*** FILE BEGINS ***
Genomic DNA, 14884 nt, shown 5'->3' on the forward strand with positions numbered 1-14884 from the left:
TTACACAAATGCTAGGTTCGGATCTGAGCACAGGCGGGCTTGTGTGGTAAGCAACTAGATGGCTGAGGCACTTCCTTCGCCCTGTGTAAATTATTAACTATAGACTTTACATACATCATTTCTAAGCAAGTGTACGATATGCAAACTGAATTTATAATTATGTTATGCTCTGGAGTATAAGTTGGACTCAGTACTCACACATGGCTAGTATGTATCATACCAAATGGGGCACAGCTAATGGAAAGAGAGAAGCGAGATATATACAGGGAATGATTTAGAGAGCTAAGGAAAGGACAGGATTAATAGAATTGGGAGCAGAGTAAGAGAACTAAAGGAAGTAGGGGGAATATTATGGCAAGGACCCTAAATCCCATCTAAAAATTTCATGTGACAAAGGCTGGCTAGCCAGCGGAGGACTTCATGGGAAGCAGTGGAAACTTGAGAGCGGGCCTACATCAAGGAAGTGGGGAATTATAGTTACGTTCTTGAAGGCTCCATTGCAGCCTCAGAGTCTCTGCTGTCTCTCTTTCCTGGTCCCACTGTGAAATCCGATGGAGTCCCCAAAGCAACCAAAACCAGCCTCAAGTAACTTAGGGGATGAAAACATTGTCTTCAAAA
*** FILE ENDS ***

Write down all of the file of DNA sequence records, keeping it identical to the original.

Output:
Genomic DNA, 14884 nt, shown 5'->3' on the forward strand with positions numbered 1-14884 from the left:
TTACACAAATGCTAGGTTCGGATCTGAGCACAGGCGGGCTTGTGTGGTAAGCAACTAGATGGCTGAGGCACTTCCTTCGCCCTGTGTAAATTATTAACTATAGACTTTACATACATCATTTCTAAGCAAGTGTACGATATGCAAACTGAATTTATAATTATGTTATGCTCTGGAGTATAAGTTGGACTCAGTACTCACACATGGCTAGTATGTATCATACCAAATGGGGCACAGCTAATGGAAAGAGAGAAGCGAGATATATACAGGGAATGATTTAGAGAGCTAAGGAAAGGACAGGATTAATAGAATTGGGAGCAGAGTAAGAGAACTAAAGGAAGTAGGGGGAATATTATGGCAAGGACCCTAAATCCCATCTAAAAATTTCATGTGACAAAGGCTGGCTAGCCAGCGGAGGACTTCATGGGAAGCAGTGGAAACTTGAGAGCGGGCCTACATCAAGGAAGTGGGGAATTATAGTTACGTTCTTGAAGGCTCCATTGCAGCCTCAGAGTCTCTGCTGTCTCTCTTTCCTGGTCCCACTGTGAAATCCGATGGAGTCCCCAAAGCAACCAAAACCAGCCTCAAGTAACTTAGGGGATGAAAACATTGTCTTCAAAA